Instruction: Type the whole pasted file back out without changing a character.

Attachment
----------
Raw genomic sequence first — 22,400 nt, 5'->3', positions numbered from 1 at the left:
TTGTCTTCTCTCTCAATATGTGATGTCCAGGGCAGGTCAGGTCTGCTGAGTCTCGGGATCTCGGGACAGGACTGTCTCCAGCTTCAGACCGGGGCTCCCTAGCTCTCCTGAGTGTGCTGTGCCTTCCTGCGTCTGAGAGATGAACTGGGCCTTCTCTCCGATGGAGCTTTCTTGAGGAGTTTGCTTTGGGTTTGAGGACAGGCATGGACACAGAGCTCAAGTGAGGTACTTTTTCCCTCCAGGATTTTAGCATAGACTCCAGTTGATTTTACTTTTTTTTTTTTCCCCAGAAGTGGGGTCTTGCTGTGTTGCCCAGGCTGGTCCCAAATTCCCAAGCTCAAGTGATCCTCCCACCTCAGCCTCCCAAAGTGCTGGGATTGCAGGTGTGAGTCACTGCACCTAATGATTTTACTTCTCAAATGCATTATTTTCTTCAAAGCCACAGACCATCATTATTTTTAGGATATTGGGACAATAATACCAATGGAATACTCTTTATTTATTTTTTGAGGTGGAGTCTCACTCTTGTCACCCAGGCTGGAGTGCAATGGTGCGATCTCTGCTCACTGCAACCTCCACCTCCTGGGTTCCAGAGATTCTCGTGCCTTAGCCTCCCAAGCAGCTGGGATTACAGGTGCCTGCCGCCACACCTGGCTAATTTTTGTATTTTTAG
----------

Raw genomic sequence first — 22,400 nt, 5'->3', positions numbered from 1 at the left:
TTGTCTTCTCTCTCAATATGTGATGTCCAGGGCAGGTCAGGTCTGCTGAGTCTCGGGATCTCGGGACAGGACTGTCTCCAGCTTCAGACCGGGGCTCCCTAGCTCTCCTGAGTGTGCTGTGCCTTCCTGCGTCTGAGAGATGAACTGGGCCTTCTCTCCGATGGAGCTTTCTTGAGGAGTTTGCTTTGGGTTTGAGGACAGGCATGGACACAGAGCTCAAGTGAGGTACTTTTTCCCTCCAGGATTTTAGCATAGACTCCAGTTGATTTTACTTTTTTTTTTTTCCCCAGAAGTGGGGTCTTGCTGTGTTGCCCAGGCTGGTCCCAAATTCCCAAGCTCAAGTGATCCTCCCACCTCAGCCTCCCAAAGTGCTGGGATTGCAGGTGTGAGTCACTGCACCTAATGATTTTACTTCTCAAATGCATTATTTTCTTCAAAGCCACAGACCATCATTATTTTTAGGATATTGGGACAATAATACCAATGGAATACTCTTTATTTATTTTTTGAGGTGGAGTCTCACTCTTGTCACCCAGGCTGGAGTGCAATGGTGCGATCTCTGCTCACTGCAACCTCCACCTCCTGGGTTCCAGAGATTCTCGTGCCTTAGCCTCCCAAGCAGCTGGGATTACAGGTGCCTGCCGCCACACCTGGCTAATTTTTGTATTTTTAG